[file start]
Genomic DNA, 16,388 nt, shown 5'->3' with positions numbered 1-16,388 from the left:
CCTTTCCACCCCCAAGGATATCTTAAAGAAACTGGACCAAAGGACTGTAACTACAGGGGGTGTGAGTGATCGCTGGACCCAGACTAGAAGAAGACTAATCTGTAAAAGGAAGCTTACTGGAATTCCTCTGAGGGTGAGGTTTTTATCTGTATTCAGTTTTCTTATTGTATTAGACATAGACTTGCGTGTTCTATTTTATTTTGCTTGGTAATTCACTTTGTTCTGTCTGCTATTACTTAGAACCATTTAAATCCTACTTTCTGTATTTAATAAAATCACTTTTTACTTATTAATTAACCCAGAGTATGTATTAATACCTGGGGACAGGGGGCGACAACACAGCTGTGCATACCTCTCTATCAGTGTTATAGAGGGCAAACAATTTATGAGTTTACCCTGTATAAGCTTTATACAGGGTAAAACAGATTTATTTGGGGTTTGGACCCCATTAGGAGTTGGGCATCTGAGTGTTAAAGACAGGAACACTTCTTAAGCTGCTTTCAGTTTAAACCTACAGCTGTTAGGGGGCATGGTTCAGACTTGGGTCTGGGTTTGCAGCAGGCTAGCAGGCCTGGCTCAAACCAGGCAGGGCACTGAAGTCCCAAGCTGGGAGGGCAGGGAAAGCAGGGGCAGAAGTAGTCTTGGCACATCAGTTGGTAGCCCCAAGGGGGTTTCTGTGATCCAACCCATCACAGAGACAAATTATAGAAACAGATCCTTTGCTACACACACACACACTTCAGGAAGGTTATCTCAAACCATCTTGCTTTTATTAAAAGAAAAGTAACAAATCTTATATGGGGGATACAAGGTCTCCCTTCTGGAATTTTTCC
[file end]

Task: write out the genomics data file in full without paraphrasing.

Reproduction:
Genomic DNA, 16,388 nt, shown 5'->3' with positions numbered 1-16,388 from the left:
CCTTTCCACCCCCAAGGATATCTTAAAGAAACTGGACCAAAGGACTGTAACTACAGGGGGTGTGAGTGATCGCTGGACCCAGACTAGAAGAAGACTAATCTGTAAAAGGAAGCTTACTGGAATTCCTCTGAGGGTGAGGTTTTTATCTGTATTCAGTTTTCTTATTGTATTAGACATAGACTTGCGTGTTCTATTTTATTTTGCTTGGTAATTCACTTTGTTCTGTCTGCTATTACTTAGAACCATTTAAATCCTACTTTCTGTATTTAATAAAATCACTTTTTACTTATTAATTAACCCAGAGTATGTATTAATACCTGGGGACAGGGGGCGACAACACAGCTGTGCATACCTCTCTATCAGTGTTATAGAGGGCAAACAATTTATGAGTTTACCCTGTATAAGCTTTATACAGGGTAAAACAGATTTATTTGGGGTTTGGACCCCATTAGGAGTTGGGCATCTGAGTGTTAAAGACAGGAACACTTCTTAAGCTGCTTTCAGTTTAAACCTACAGCTGTTAGGGGGCATGGTTCAGACTTGGGTCTGGGTTTGCAGCAGGCTAGCAGGCCTGGCTCAAACCAGGCAGGGCACTGAAGTCCCAAGCTGGGAGGGCAGGGAAAGCAGGGGCAGAAGTAGTCTTGGCACATCAGTTGGTAGCCCCAAGGGGGTTTCTGTGATCCAACCCATCACAGAGACAAATTATAGAAACAGATCCTTTGCTACACACACACACACTTCAGGAAGGTTATCTCAAACCATCTTGCTTTTATTAAAAGAAAAGTAACAAATCTTATATGGGGGATACAAGGTCTCCCTTCTGGAATTTTTCC